Creator of online community performs full moon unburdening ceremony

  • Dianne Nault, a belly dancer based in Bradford, opens an unburdening ceremony earlier this fall. Staff photo by Abby Kessler

  • Deborah Ashe, who lives in Antrim, guides a small group through an unburdening ceremony earlier this fall. (Abby Kessler/ Monadnock Ledger-Transcript) Staff photo by Abby Kessler—Monadnock Ledger-Transcript

  • Deborah Ashe, who lives in Antrim, guides a small group through an unburdening ceremony earlier this fall. Staff photo by Abby Kessler

  • Deborah Ashe, who lives in Antrim, holds a full moon unburdening ceremony every month. Staff photo by Ben Conant—

Monadnock Ledger-Transcript
Wednesday, December 06, 2017 5:27PM

A small group gathered around a stone fire pit one night this fall around dusk – the full moon was just starting to rise, a symbol of a new beginning.

Deborah Ashe, who lives in Antrim, guided the group through meditation. She instructed the people there to sit on the slightly damp grass, close their eyes, and relax. Ashe told each person to connect to the earth through their hands or feet and imagine that they were pulling energy from the ground.

“You can feel the warmth of it coming up,” she said. “It will move up your ankles and feel that heat move slowly up towards your knees. Let it come all the way up.”

From the knees, she guided people to draw the warmth further up into the hips, through the rib cage, into the shoulders, up to the neck, and to the head.

“I want you just to feel warm safe. You’re completely warm, you’re completely safe, you’re connected to the ground,” she said.

Then Ashe asked the group to think of something they wanted to purge from their life. She said it could be anything, ranging from ridiculous to serious subject matter. She gave an example of someone who eats Oreos before they go to bed and wants to get rid of the habit to a bad choice made in school that took a person down the wrong path.

“Whatever is on your mind all the time that stops you from moving forward,” Ashe said.

She asked the group to move the heat and the energy generated from the meditation into their hands and use it to write on a small sliver of paper. 

Ashe runs a blog called Witches Wood, which, among other things, acts as a space for women from around the world to talk about anything that is bothering them without the fear of judgment. 

Once a month she performs a virtual full moon unburdening and a renewal ritual where the women list things the things they want to remove from their life. She said people often want to release things like regret or low self-esteem. She writes them down on a slip of paper and burns them during a ritual as a symbol of lifting those burdens.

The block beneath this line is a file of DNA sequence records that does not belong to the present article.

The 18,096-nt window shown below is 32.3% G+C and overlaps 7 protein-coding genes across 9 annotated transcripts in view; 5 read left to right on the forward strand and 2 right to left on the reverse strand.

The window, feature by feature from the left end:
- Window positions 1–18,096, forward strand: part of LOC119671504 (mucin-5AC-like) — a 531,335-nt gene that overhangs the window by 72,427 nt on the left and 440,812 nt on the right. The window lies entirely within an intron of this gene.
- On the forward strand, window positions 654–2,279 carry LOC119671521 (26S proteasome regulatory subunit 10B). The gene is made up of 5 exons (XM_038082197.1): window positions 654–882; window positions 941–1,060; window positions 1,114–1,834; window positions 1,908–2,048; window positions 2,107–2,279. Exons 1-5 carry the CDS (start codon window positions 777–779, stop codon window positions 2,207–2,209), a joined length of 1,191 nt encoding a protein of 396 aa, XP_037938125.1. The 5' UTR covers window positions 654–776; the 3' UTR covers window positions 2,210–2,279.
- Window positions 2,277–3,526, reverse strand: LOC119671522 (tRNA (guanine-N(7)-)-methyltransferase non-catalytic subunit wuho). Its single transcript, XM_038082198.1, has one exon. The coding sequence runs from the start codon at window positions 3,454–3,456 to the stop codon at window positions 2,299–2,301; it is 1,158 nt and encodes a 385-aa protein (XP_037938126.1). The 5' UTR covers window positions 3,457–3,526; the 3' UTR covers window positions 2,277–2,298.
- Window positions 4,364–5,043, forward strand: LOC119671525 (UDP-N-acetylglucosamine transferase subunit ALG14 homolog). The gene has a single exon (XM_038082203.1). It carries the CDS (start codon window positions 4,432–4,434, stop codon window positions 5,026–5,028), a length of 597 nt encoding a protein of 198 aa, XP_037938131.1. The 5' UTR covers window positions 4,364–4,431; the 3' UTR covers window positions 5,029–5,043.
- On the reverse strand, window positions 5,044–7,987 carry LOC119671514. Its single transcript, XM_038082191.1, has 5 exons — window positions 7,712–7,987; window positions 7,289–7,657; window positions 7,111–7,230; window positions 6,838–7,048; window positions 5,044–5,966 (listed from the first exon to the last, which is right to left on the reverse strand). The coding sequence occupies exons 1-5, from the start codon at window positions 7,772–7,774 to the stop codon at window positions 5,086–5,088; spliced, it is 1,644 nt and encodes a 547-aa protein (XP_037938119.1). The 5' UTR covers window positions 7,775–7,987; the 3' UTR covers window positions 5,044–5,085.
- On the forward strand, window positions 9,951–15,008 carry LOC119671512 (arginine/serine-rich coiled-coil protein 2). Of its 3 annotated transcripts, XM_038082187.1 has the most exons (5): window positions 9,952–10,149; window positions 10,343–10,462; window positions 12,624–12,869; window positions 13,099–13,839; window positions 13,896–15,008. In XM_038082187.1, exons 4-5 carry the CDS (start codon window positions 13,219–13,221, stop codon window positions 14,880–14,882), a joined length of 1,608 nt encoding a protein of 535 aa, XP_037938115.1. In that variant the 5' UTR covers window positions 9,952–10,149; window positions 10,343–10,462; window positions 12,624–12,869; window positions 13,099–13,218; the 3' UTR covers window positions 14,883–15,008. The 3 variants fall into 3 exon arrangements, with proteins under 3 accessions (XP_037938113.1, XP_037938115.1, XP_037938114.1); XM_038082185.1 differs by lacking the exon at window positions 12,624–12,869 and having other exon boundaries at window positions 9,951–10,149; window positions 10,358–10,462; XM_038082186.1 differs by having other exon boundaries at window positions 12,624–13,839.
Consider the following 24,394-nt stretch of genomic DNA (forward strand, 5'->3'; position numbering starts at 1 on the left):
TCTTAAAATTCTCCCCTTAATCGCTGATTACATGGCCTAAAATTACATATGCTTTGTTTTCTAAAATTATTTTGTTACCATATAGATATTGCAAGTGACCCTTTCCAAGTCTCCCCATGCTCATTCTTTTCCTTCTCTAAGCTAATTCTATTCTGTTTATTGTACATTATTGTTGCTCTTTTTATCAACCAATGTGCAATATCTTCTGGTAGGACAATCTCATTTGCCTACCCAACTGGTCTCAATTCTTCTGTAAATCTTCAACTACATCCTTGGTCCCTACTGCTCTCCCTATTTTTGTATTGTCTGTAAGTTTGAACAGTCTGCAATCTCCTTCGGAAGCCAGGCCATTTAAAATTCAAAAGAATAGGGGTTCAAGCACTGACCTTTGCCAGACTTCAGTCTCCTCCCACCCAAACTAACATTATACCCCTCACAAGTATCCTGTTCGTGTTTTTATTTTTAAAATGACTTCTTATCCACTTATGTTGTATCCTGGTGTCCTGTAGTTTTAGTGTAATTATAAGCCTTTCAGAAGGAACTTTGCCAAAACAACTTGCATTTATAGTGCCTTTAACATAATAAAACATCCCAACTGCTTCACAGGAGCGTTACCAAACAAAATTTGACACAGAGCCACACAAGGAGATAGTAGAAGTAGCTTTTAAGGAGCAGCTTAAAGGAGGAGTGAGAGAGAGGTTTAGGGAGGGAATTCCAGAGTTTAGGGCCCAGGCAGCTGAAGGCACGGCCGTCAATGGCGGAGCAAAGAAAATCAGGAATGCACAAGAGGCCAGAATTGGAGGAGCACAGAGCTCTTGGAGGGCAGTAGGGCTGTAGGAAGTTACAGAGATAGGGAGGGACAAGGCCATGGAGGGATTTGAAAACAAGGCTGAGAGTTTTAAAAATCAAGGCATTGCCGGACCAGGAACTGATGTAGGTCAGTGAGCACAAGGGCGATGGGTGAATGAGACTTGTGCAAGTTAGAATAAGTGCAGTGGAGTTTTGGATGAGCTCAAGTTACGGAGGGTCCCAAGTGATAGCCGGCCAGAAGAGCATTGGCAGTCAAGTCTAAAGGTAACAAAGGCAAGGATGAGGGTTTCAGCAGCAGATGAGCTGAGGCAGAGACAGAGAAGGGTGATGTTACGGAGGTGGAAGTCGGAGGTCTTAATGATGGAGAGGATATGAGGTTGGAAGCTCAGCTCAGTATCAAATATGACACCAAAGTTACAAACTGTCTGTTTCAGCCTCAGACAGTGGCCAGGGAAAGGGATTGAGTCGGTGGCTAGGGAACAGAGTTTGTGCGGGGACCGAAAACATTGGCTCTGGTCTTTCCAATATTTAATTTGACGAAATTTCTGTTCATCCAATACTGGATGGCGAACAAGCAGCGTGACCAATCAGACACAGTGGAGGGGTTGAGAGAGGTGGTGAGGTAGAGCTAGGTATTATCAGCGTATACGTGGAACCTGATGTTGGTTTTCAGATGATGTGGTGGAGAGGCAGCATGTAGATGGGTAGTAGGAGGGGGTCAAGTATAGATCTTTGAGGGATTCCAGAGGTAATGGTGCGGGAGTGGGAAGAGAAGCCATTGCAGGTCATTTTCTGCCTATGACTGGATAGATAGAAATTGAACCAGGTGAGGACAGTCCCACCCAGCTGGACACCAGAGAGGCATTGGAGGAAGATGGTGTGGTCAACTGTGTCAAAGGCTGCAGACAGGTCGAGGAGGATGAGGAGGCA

Ashe said she has had people tell her that they’ve fallen victim to a Nigerian love scam and been swindled out of $12,000. Another said she’s been a nurse in the United Kingdom for 30 years and says her job has become unbearable because she likes to take care of the patients, but care, she said, has become secondary. The woman told Ashe that it was becoming hard to motivate herself to go to work.

“It’s a group of people and we talk about stuff. Everybody goes through it, what are you going to do about it? How are you going to recover?” Ashe said.

During the ritual this fall, Ashe threw five slips of paper onto the fire, reading each one out to the group before placing it on the popping flame.

“This person has a disability and they would like release from some of the pain,” Ashe said reading the little slip.

“This person needs help controlling their anger,” she said reading another.

“A chance to find happiness,” a third slip said.

One by one, Ashe threw the small pieces of paper onto the fire.

“These are like sad fortune cookies,” Ashe said half laughing at one point during the process.

She said the process isn’t magic, it’s just human experience.

Ashe said through the process she gets to see a small glimpse into strangers lives without much else. She’s never met these people, she doesn’t know anything else about them. She just knows pieces of their pain.

“I think it’s really good for them because they could walk away tomorrow and they never have to see me or feel guilty, or she knows my secret. It’s kind of like a help line but without all the stress that goes along with it,” Ashe said.

After the process, she takes a picture of the burned ashes and sends them to the people who shared.

“It’s a community for people who don’t have one,” Ashe said.

Abby Kessler can be reached at 924-7172, ext. 234 or akessler@ledgertranscript.com.